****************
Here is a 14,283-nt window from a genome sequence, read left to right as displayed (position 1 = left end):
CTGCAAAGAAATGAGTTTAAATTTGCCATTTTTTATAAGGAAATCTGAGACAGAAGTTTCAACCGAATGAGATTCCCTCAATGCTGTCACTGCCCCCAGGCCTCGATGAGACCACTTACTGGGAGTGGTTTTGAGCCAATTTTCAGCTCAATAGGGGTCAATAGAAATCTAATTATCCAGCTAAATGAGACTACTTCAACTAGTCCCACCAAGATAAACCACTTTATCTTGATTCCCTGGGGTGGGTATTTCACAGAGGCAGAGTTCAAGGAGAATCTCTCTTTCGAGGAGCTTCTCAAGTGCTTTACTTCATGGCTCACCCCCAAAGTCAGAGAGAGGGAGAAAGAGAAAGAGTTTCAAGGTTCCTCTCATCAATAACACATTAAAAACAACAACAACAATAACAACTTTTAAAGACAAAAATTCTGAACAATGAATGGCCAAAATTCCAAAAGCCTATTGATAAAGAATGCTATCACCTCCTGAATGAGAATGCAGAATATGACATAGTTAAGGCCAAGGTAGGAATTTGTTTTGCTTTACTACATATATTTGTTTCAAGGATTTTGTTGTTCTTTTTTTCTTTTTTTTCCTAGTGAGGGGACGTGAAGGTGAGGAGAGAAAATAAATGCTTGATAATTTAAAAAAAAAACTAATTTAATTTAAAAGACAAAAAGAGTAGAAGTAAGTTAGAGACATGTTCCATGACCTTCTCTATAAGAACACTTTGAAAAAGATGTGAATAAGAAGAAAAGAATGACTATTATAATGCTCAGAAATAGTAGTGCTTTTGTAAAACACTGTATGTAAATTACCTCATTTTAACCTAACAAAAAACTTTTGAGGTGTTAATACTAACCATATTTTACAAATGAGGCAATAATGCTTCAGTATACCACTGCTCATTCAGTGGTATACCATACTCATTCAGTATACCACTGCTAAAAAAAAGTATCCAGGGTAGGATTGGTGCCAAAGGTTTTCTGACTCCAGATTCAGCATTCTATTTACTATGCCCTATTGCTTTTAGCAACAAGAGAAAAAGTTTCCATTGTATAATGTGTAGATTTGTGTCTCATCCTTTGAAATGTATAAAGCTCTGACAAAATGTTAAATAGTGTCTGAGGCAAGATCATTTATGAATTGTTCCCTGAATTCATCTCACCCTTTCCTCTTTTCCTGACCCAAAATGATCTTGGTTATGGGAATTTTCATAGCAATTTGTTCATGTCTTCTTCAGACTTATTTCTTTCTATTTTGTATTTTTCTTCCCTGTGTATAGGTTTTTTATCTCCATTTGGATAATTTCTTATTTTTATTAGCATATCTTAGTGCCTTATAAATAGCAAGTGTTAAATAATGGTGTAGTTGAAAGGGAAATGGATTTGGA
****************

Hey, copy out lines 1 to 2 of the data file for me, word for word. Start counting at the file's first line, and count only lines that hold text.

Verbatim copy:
Here is a 14,283-nt window from a genome sequence, read left to right as displayed (position 1 = left end):
CTGCAAAGAAATGAGTTTAAATTTGCCATTTTTTATAAGGAAATCTGAGACAGAAGTTTCAACCGAATGAGATTCCCTCAATGCTGTCACTGCCCCCAGGCCTCGATGAGACCACTTACTGGGAGTGGTTTTGAGCCAATTTTCAGCTCAATAGGGGTCAATAGAAATCTAATTATCCAGCTAAATGAGACTACTTCAACTAGTCCCACCAAGATAAACCACTTTATCTTGATTCCCTGGGGTGGGTATTTCACAGAGGCAGAGTTCAAGGAGAATCTCTCTTTCGAGGAGCTTCTCAAGTGCTTTACTTCATGGCTCACCCCCAAAGTCAGAGAGAGGGAGAAAGAGAAAGAGTTTCAAGGTTCCTCTCATCAATAACACATTAAAAACAACAACAACAATAACAACTTTTAAAGACAAAAATTCTGAACAATGAATGGCCAAAATTCCAAAAGCCTATTGATAAAGAATGCTATCACCTCCTGAATGAGAATGCAGAATATGACATAGTTAAGGCCAAGGTAGGAATTTGTTTTGCTTTACTACATATATTTGTTTCAAGGATTTTGTTGTTCTTTTTTTCTTTTTTTTCCTAGTGAGGGGACGTGAAGGTGAGGAGAGAAAATAAATGCTTGATAATTTAAAAAAAAAACTAATTTAATTTAAAAGACAAAAAGAGTAGAAGTAAGTTAGAGACATGTTCCATGACCTTCTCTATAAGAACACTTTGAAAAAGATGTGAATAAGAAGAAAAGAATGACTATTATAATGCTCAGAAATAGTAGTGCTTTTGTAAAACACTGTATGTAAATTACCTCATTTTAACCTAACAAAAAACTTTTGAGGTGTTAATACTAACCATATTTTACAAATGAGGCAATAATGCTTCAGTATACCACTGCTCATTCAGTGGTATACCATACTCATTCAGTATACCACTGCTAAAAAAAAGTATCCAGGGTAGGATTGGTGCCAAAGGTTTTCTGACTCCAGATTCAGCATTCTATTTACTATGCCCTATTGCTTTTAGCAACAAGAGAAAAAGTTTCCATTGTATAATGTGTAGATTTGTGTCTCATCCTTTGAAATGTATAAAGCTCTGACAAAATGTTAAATAGTGTCTGAGGCAAGATCATTTATGAATTGTTCCCTGAATTCATCTCACCCTTTCCTCTTTTCCTGACCCAAAATGATCTTGGTTATGGGAATTTTCATAGCAATTTGTTCATGTCTTCTTCAGACTTATTTCTTTCTATTTTGTATTTTTCTTCCCTGTGTATAGGTTTTTTATCTCCATTTGGATAATTTCTTATTTTTATTAGCATATCTTAGTGCCTTATAAATAGCAAGTGTTAAATAATGGTGTAGTTGAAAGGGAAATGGATTTGGA